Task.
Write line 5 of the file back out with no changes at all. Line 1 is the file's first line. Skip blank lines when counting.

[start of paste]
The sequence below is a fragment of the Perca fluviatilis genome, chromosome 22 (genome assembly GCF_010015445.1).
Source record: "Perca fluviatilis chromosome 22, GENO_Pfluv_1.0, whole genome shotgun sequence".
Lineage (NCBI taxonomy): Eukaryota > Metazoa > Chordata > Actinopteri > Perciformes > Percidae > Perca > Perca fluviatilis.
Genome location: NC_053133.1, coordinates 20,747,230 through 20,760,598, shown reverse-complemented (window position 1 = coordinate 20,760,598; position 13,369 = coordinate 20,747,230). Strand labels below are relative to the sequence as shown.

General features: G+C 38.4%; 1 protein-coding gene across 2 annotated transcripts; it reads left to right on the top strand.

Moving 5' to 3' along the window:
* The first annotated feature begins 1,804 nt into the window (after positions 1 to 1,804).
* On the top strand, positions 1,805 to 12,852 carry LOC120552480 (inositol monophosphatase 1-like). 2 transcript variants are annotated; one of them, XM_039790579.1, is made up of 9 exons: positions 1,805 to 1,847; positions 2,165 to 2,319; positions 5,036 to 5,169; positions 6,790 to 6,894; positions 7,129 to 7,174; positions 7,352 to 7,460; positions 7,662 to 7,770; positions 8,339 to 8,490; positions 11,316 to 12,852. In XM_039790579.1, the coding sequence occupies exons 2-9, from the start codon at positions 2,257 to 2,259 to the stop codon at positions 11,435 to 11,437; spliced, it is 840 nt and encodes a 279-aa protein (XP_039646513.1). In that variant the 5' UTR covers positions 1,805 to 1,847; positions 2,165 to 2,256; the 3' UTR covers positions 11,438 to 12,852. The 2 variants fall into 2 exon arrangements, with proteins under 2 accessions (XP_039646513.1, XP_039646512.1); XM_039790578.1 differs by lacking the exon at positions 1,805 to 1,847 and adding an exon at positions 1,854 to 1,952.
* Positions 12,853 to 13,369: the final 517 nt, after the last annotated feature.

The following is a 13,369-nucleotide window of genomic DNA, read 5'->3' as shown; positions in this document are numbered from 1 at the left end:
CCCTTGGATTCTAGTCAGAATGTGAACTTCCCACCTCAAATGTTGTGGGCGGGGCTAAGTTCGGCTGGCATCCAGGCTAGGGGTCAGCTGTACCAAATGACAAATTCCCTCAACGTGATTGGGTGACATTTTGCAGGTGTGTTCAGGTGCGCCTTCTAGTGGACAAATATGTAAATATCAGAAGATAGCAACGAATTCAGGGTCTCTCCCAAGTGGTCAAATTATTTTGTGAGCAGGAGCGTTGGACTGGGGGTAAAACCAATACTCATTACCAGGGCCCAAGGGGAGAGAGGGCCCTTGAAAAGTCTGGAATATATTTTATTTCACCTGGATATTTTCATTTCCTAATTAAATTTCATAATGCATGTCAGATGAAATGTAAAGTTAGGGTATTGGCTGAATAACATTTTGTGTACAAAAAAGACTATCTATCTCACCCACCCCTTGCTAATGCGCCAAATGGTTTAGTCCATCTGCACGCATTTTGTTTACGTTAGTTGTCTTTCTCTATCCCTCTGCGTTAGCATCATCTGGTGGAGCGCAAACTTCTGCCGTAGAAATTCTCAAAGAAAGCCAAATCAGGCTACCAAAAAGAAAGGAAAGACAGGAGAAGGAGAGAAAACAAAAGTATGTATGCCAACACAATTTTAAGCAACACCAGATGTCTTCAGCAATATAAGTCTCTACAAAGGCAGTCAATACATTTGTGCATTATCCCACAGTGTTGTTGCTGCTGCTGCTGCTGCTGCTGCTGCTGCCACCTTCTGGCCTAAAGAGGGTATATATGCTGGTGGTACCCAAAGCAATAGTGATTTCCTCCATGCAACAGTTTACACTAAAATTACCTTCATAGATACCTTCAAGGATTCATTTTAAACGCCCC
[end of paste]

General features: G+C 38.4%; 1 protein-coding gene across 2 annotated transcripts; it reads left to right on the top strand.